An angler may leave a marina in many places along the Gulf Coast and target several offshore species. Due to the connectivity of the northern Gulf of Mexico, these species also benefit from comprehensive habitat restoration.
There are many types of snapper anglers target along the Gulf -- Lane, Mutton, Vermillion, Mangrove and the most popular, the Red Snapper.
A popular target due to its excellent texture and flavor, the red snapper is highly regulated.
- Average size: An average red snapper may weigh one to 30 pounds.
- Habitat: Snapper are reef fish and tend to aggregate in rocky bottom environments and oil rig platforms.
- Limits: Seasons within the state border (out to 9 miles) for the red snapper are set by the Louisiana Department of Wildlife and Fisheries. Snapper in state waters in managed by the department, and the commission may open and close the season to match the quote for the year. Red snapper season out of state waters is federally managed and regulated. The daily limit for red snapper is currently 2 per angler with a minimum total length of 16 inches.
There are many types of tuna anglers target along the Gulf -- Bluefin, Blackfin, Bigeye and the most popular, Yellowfin.
This cold-blooded delicacy is one of the fastest swimmers in the Gulf. The yellowfin tuna has a metallic, deep-blue back with a yellow ridged band extending down its back.
- Average size: Yellowfin are the among the largest of the species and can easily reach well over 100 pounds, often reach over 200 pounds and can tip the scales at 400 pounds.
- Habitat: Tuna may be found around oil platforms or near floating debris and vegetation in the open ocean.
- Limits: The current limit on Yellowfin is 3 daily per angler with a minimum total length of 27 inches.
Mahi Mahi (Dolphin)
The mahi mahi is perhaps one of the most colorful and unique species that Gulf anglers target. The azure blue and emerald bodies of the fish quickly fade after their harvest. They are one of the fastest growers in the Gulf, and scientists can measure their growth daily.
- Average size: Mahi mahi may range from 3-20 pounds with adult males reaching up to 50 pounds.
- Habitat: Dolphins are found in open Gulf water near rips (floating patches of seaweed) and other floating debris.
Cobia have dark brown bodies with white bellies, and when viewed from above or in the water, often resemble a shark due to their finlets.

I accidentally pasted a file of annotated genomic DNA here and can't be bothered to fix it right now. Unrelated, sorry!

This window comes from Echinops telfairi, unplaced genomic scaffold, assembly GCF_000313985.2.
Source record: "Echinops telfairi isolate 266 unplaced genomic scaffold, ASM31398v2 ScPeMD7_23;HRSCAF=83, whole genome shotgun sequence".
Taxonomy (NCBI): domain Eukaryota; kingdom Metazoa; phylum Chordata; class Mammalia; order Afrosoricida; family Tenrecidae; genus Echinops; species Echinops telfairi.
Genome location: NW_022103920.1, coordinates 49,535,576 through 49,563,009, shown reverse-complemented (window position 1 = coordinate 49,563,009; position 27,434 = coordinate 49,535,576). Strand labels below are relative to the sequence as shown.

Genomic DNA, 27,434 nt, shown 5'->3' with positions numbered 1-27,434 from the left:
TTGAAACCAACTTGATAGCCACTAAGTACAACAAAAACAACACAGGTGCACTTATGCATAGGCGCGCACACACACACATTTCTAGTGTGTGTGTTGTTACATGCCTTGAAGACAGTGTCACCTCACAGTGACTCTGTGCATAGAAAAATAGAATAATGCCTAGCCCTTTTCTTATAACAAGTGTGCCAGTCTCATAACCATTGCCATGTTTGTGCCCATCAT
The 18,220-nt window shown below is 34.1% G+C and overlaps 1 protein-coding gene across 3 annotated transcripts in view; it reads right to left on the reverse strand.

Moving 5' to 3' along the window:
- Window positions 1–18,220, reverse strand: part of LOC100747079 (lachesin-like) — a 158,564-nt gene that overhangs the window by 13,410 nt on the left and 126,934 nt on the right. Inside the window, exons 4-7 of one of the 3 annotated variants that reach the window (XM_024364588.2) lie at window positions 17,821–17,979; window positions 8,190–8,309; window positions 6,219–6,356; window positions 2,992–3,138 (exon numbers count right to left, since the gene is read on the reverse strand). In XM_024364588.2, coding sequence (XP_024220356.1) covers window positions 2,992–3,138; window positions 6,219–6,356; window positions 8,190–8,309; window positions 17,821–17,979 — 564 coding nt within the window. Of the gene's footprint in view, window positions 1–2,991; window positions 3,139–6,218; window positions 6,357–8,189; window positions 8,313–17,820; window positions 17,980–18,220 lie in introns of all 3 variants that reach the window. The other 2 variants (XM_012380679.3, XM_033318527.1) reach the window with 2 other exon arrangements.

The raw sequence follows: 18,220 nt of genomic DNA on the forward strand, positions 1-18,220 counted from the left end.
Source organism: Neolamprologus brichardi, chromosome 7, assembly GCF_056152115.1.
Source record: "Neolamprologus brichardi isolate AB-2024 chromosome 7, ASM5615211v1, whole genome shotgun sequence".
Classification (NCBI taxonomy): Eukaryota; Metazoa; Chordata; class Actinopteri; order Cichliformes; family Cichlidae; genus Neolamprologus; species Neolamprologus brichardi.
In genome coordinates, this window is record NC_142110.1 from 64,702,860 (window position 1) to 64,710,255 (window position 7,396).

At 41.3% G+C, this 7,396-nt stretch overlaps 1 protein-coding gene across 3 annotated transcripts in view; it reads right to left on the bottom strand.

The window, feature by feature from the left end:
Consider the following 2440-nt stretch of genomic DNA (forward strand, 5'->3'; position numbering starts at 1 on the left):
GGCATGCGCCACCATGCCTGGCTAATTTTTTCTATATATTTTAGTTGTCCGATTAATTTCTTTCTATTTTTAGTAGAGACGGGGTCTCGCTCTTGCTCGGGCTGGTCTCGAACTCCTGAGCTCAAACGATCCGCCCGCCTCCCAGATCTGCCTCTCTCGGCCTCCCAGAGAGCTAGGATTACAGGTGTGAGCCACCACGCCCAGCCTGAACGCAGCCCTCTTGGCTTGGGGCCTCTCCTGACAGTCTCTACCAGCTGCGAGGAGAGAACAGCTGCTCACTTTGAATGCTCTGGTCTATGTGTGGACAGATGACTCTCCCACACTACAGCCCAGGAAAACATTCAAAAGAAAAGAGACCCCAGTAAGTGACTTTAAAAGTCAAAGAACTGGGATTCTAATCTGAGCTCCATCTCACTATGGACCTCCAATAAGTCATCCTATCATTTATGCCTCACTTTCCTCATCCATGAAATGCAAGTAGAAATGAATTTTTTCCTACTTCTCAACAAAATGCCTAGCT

- Average size: The most common size for Cobia is in the 50 pounds range, but it is not uncommon to find them around 80 pounds. It is considered rare to reel in a cobia weighing over 100 pounds.
- Habitat: Cobia can be found from high-salinity bays out to waters of depths reaching 250 feet. Cobia are attracted to structure like oil platforms, floating debris, and seaweed rips.
- Limits: An angler may take 2 cobia per day with a minimum fork length of 33 inches.
Wahoo are prized sport fish due to their taste, speed (swimming up to 60 mph!), and the fight they put up. The body of the Wahoo is a blue green color, and very streamlined which makes them great fast swimmers.
- Average size: Wahoo may reach between 50-75 pounds, but may be found up to 100 pounds.
- Habitat: Wahoo are known to be found around seaweed rips.
Gulf anglers may target Black, Gag, Red, Warsaw and Scamp Grouper. The most common catch is the Gag Grouper.
The Gag Grouper is a dark brown fish, with pattern marking that resemble “kiss-like” shapes.
- Average size: This fish is commonly found ranging from 10-20 pounds, but may reach weights exceeding 50 pounds.
- Habitat: Grouper tend to aggregate themselves around structure like rock and reef bottoms, or oil and gas platforms. They are found in depths ranging from 60-250 feet of water, with larger grouper being found on the deeper end of that spectrum.
- Limits: In Louisiana, an angler may take 4 Gag Grouper a day with a minimum total length of 24 inches per fish.